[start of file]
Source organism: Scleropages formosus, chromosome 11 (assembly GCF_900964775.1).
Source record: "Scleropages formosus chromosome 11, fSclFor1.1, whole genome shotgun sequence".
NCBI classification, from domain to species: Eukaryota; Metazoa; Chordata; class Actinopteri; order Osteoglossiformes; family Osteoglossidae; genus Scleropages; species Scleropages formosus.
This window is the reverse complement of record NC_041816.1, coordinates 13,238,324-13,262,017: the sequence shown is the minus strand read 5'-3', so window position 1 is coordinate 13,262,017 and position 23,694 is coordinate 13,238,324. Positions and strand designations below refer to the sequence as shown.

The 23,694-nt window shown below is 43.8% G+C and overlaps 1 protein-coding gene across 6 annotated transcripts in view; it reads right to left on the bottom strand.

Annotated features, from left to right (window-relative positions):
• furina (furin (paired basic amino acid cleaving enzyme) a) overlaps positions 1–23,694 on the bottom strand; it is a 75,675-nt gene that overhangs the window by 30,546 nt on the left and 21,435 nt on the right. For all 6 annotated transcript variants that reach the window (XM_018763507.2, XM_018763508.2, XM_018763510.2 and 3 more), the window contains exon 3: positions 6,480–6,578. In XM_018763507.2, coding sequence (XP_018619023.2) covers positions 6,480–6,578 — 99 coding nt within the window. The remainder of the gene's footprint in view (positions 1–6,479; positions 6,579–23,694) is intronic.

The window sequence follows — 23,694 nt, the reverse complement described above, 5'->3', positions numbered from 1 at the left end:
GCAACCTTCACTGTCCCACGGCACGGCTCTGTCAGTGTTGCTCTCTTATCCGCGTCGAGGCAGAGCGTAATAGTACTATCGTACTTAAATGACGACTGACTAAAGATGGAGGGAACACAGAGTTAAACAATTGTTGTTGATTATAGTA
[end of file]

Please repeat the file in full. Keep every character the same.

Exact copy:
Source organism: Scleropages formosus, chromosome 11 (assembly GCF_900964775.1).
Source record: "Scleropages formosus chromosome 11, fSclFor1.1, whole genome shotgun sequence".
NCBI classification, from domain to species: Eukaryota; Metazoa; Chordata; class Actinopteri; order Osteoglossiformes; family Osteoglossidae; genus Scleropages; species Scleropages formosus.
This window is the reverse complement of record NC_041816.1, coordinates 13,238,324-13,262,017: the sequence shown is the minus strand read 5'-3', so window position 1 is coordinate 13,262,017 and position 23,694 is coordinate 13,238,324. Positions and strand designations below refer to the sequence as shown.

The 23,694-nt window shown below is 43.8% G+C and overlaps 1 protein-coding gene across 6 annotated transcripts in view; it reads right to left on the bottom strand.

Annotated features, from left to right (window-relative positions):
• furina (furin (paired basic amino acid cleaving enzyme) a) overlaps positions 1–23,694 on the bottom strand; it is a 75,675-nt gene that overhangs the window by 30,546 nt on the left and 21,435 nt on the right. For all 6 annotated transcript variants that reach the window (XM_018763507.2, XM_018763508.2, XM_018763510.2 and 3 more), the window contains exon 3: positions 6,480–6,578. In XM_018763507.2, coding sequence (XP_018619023.2) covers positions 6,480–6,578 — 99 coding nt within the window. The remainder of the gene's footprint in view (positions 1–6,479; positions 6,579–23,694) is intronic.

The window sequence follows — 23,694 nt, the reverse complement described above, 5'->3', positions numbered from 1 at the left end:
GCAACCTTCACTGTCCCACGGCACGGCTCTGTCAGTGTTGCTCTCTTATCCGCGTCGAGGCAGAGCGTAATAGTACTATCGTACTTAAATGACGACTGACTAAAGATGGAGGGAACACAGAGTTAAACAATTGTTGTTGATTATAGTA